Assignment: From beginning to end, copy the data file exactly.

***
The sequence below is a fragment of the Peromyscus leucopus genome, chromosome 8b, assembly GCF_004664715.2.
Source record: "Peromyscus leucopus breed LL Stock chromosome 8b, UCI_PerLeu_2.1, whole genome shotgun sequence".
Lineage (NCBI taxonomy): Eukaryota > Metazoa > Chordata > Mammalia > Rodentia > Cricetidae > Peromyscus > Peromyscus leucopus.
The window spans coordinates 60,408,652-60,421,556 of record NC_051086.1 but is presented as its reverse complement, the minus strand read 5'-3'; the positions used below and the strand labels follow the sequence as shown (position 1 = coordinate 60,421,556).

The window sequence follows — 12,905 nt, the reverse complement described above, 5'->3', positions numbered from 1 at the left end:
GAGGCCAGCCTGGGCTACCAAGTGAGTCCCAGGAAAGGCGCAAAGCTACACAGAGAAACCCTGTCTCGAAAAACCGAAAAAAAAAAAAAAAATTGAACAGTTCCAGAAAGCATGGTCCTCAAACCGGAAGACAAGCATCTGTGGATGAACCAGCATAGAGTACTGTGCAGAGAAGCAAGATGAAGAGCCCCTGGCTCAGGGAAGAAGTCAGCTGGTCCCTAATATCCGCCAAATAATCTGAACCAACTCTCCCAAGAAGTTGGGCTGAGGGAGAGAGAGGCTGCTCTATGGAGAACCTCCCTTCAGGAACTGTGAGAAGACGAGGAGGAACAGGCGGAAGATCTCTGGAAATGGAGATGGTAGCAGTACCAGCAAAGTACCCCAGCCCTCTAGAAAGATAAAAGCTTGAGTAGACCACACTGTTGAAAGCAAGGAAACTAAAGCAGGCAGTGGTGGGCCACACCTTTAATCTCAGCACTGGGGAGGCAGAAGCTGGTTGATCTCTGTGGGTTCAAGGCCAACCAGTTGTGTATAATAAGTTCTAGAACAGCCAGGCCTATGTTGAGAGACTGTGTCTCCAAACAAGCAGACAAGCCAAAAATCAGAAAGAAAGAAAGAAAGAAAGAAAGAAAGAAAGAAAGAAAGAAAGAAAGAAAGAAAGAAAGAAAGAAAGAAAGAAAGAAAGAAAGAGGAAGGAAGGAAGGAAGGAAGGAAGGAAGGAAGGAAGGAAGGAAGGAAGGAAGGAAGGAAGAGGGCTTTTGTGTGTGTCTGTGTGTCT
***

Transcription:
The sequence below is a fragment of the Peromyscus leucopus genome, chromosome 8b, assembly GCF_004664715.2.
Source record: "Peromyscus leucopus breed LL Stock chromosome 8b, UCI_PerLeu_2.1, whole genome shotgun sequence".
Lineage (NCBI taxonomy): Eukaryota > Metazoa > Chordata > Mammalia > Rodentia > Cricetidae > Peromyscus > Peromyscus leucopus.
The window spans coordinates 60,408,652-60,421,556 of record NC_051086.1 but is presented as its reverse complement, the minus strand read 5'-3'; the positions used below and the strand labels follow the sequence as shown (position 1 = coordinate 60,421,556).

The window sequence follows — 12,905 nt, the reverse complement described above, 5'->3', positions numbered from 1 at the left end:
GAGGCCAGCCTGGGCTACCAAGTGAGTCCCAGGAAAGGCGCAAAGCTACACAGAGAAACCCTGTCTCGAAAAACCGAAAAAAAAAAAAAAAATTGAACAGTTCCAGAAAGCATGGTCCTCAAACCGGAAGACAAGCATCTGTGGATGAACCAGCATAGAGTACTGTGCAGAGAAGCAAGATGAAGAGCCCCTGGCTCAGGGAAGAAGTCAGCTGGTCCCTAATATCCGCCAAATAATCTGAACCAACTCTCCCAAGAAGTTGGGCTGAGGGAGAGAGAGGCTGCTCTATGGAGAACCTCCCTTCAGGAACTGTGAGAAGACGAGGAGGAACAGGCGGAAGATCTCTGGAAATGGAGATGGTAGCAGTACCAGCAAAGTACCCCAGCCCTCTAGAAAGATAAAAGCTTGAGTAGACCACACTGTTGAAAGCAAGGAAACTAAAGCAGGCAGTGGTGGGCCACACCTTTAATCTCAGCACTGGGGAGGCAGAAGCTGGTTGATCTCTGTGGGTTCAAGGCCAACCAGTTGTGTATAATAAGTTCTAGAACAGCCAGGCCTATGTTGAGAGACTGTGTCTCCAAACAAGCAGACAAGCCAAAAATCAGAAAGAAAGAAAGAAAGAAAGAAAGAAAGAAAGAAAGAAAGAAAGAAAGAAAGAAAGAAAGAAAGAAAGAAAGAAAGAAAGAAAGAGGAAGGAAGGAAGGAAGGAAGGAAGGAAGGAAGGAAGGAAGGAAGGAAGGAAGGAAGGAAGAGGGCTTTTGTGTGTGTCTGTGTGTCT